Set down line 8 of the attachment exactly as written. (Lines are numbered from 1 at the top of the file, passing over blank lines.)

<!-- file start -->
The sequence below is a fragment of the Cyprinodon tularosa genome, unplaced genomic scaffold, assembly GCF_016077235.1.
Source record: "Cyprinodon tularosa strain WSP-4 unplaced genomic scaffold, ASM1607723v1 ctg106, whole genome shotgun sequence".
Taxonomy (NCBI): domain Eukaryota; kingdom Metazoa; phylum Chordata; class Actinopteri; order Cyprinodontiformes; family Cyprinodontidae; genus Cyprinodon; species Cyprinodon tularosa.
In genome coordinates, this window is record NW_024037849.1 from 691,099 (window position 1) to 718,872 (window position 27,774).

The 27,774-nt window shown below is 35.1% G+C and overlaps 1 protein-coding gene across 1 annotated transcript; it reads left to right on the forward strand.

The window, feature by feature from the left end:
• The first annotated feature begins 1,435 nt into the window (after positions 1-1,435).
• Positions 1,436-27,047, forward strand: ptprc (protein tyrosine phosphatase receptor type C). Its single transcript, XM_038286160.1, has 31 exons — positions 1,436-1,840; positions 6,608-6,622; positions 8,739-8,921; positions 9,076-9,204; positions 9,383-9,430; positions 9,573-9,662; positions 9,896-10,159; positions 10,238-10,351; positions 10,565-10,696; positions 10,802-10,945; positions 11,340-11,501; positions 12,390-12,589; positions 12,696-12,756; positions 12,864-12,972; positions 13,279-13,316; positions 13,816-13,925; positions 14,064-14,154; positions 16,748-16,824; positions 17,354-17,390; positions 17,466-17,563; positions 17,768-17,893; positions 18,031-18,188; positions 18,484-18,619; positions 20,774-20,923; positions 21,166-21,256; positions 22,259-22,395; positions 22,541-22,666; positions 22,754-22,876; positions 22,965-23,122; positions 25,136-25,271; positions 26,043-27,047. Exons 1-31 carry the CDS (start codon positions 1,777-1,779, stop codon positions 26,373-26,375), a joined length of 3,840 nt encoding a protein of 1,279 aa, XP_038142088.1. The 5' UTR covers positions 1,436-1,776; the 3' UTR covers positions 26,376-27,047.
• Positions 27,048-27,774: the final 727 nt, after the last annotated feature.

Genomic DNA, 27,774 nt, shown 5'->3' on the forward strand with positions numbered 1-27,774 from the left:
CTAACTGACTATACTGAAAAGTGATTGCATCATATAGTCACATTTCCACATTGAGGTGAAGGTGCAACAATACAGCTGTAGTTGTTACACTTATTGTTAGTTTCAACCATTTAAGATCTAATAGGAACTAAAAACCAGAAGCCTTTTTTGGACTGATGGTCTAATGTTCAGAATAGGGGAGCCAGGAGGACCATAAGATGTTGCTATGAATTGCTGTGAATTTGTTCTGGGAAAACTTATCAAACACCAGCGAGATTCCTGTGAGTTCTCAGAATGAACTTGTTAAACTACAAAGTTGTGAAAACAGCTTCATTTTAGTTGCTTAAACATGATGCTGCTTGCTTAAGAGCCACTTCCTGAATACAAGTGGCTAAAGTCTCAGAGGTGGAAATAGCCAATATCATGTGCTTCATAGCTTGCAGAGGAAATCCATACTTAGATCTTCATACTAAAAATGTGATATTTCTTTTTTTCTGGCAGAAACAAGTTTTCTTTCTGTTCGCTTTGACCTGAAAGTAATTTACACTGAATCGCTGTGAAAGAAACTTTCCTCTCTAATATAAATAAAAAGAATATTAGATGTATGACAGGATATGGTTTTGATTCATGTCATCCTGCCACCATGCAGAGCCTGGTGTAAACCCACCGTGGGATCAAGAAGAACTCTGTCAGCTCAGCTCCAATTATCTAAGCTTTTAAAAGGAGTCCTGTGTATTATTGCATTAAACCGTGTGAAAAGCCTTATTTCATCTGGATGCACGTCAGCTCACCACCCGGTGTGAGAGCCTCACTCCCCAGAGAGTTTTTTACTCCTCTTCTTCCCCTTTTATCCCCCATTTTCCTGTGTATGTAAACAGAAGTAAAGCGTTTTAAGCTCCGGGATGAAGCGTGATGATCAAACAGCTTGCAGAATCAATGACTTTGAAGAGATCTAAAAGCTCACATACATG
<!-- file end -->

• Positions 1,436-27,047, forward strand: ptprc (protein tyrosine phosphatase receptor type C). Its single transcript, XM_038286160.1, has 31 exons — positions 1,436-1,840; positions 6,608-6,622; positions 8,739-8,921; positions 9,076-9,204; positions 9,383-9,430; positions 9,573-9,662; positions 9,896-10,159; positions 10,238-10,351; positions 10,565-10,696; positions 10,802-10,945; positions 11,340-11,501; positions 12,390-12,589; positions 12,696-12,756; positions 12,864-12,972; positions 13,279-13,316; positions 13,816-13,925; positions 14,064-14,154; positions 16,748-16,824; positions 17,354-17,390; positions 17,466-17,563; positions 17,768-17,893; positions 18,031-18,188; positions 18,484-18,619; positions 20,774-20,923; positions 21,166-21,256; positions 22,259-22,395; positions 22,541-22,666; positions 22,754-22,876; positions 22,965-23,122; positions 25,136-25,271; positions 26,043-27,047. Exons 1-31 carry the CDS (start codon positions 1,777-1,779, stop codon positions 26,373-26,375), a joined length of 3,840 nt encoding a protein of 1,279 aa, XP_038142088.1. The 5' UTR covers positions 1,436-1,776; the 3' UTR covers positions 26,376-27,047.